Human Rights Without Frontiers (07.10.2013) – In June 2011, after ten years that the Law of 12th June 2001 has been in force – designed to strengthen the prevention and repression of sectarian movements affecting the human rights and fundamental freedoms (1) – Georges Fenech announced in the annual report published in Miviludes that a complete assessment of the law would be forthcoming the following year (2). The 2011 report was finally submitted two years later to the Prime Minister, simply reproducing the proceedings of a conference held in camera the 26th October 2011 in the National Assembly (3).
The first half of the report is composed of lengthy expressions of thanks and self- congratulatory comments issuing from the members of the Palais Bourbon study group on sects and from other anti-sect activists, including lively criticism of those who have expressed fears about this repressive legislation.
It is only during the intervention of Mrs Maryvonne Caillibotte (Director of Criminal Affairs and Pardons) and only at that time that we finally have real results with some figures:
“Regarding the statistical evidence, in 2010, we know a hundred criminal proceedings in connection with sectarian activities which have been identified as such. [ ... ] In terms of convictions of the main perpetrator of fraudulent abuse of weakness, since 2004, 35 convictions have been established. However, only a few were committed in the context of sectarian activities.” (4)
This specific data implies the following two observations:
First of all, the few cases (probably less than one per year) that have led to a conviction for “fraudulent abuse of the state of weakness” over the past year reveal how the “sectarian infraction” is insignificant in comparison to the real problems of French society. However, the proceedings initiated are not lacking, considering the conditioning in various media that has been promoted by anti-sect organizations. If nothing else, in 2010, one hundred criminal proceedings were initiated. And the representative of the Ministry does not hide the fact of having exerted “pressure” on the court to get the desired result … (5)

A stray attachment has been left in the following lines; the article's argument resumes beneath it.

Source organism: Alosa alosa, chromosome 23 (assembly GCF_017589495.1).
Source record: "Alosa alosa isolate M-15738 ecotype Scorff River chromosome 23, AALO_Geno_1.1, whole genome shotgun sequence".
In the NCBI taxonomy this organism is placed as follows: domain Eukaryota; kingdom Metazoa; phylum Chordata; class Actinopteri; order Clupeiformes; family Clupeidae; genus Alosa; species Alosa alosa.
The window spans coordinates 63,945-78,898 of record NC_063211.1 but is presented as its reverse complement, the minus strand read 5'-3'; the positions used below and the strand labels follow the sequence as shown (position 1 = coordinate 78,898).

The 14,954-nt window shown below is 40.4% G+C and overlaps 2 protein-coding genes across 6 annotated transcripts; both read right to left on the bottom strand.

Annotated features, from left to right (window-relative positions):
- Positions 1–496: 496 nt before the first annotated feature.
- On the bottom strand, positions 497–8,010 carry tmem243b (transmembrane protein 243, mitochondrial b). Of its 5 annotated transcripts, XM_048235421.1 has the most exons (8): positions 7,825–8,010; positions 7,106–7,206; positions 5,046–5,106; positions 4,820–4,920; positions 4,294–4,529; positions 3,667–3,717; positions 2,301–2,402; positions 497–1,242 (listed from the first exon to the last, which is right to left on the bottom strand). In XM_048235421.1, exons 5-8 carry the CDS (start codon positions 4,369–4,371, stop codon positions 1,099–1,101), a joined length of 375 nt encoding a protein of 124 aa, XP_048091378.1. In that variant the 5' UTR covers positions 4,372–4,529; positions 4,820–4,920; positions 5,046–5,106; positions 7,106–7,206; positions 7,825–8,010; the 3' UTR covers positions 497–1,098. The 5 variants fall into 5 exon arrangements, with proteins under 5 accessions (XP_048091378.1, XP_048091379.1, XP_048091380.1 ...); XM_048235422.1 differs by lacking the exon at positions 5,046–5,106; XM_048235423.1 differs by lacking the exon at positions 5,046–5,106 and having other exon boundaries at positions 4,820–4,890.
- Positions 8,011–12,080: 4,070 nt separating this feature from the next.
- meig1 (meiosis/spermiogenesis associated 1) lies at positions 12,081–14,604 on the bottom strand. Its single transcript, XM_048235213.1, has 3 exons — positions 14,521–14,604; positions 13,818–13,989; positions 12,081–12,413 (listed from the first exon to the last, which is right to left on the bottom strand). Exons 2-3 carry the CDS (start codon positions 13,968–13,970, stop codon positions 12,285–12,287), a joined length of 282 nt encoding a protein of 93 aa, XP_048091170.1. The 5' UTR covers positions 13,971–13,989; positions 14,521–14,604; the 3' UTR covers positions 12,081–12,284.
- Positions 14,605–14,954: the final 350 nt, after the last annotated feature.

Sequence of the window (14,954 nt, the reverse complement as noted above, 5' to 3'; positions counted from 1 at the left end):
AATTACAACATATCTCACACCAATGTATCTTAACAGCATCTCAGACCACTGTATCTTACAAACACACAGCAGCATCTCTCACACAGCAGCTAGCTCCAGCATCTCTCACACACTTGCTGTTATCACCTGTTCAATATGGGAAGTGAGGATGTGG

Secondly, the law includes in its title the main target, that is to say,” cults,” without giving a legal definition. This law has been essentially used outside of the sectarian context. On the one hand, parliamentary proceedings have been wrongly focused on this non-issue. On the other hand, it confirms the fears that a law of this kind can easily be sidetracked from its original intent.
The rest of the evaluation proposed by Miviludes is only a reminder of the whole legislative arsenal which has been voted in over time, not to mention the more concrete question of what it actually accomplished.
In a legal analysis of these legislative efforts, Professor Patrice Rolland reached at that time the following conclusion:
“In general, the law of 12 June 2001 is a mediocre law that reflects in a passive manner the perplexities of French public opinion with regard to what it calls sects. Failure to understand the purpose and meaning of these transformations of religious sentiment may in fact undermine a fundamental freedom or perhaps, because of this risk, remain undeliverable. This is probably the best that one could wish for.” (6)
In the end, the results have been relatively positive: this law has not reached the goal of some draconian political figures involved in the fight against what they see as threatening sects.
(1) Loi n° 2001-504 du 12 juin 2001 tendant à renforcer la prévention et la répression des mouvements sectaires portant atteinte aux droits de l’homme et aux libertés, Journal officiel, n°135, 13 juin 2001, p. 9337.
(2) Rapport au Premier ministre 2010, Miviludes, La Documentation française, 2011, p. 7.
(3) Rapport au Premier ministre 2011-2012, Miviludes, La Documentation française, 2013, pp. 39-88.
(4) Ibid., p. 61.
(5) Ibid., p. 59.
(6) Patrice Rolland, « La loi du 12 juin 2001 contre les mouvements sectaires portant atteinte aux Droits de l’Homme. Anatomie d’un débat législatif », Archives de sciences sociales des religions, 121 | 2003, 149-166.
Source :http://www.droit-tj.fr/spip.php?article344 (Translation French-English by Human Rights Without Frontiers)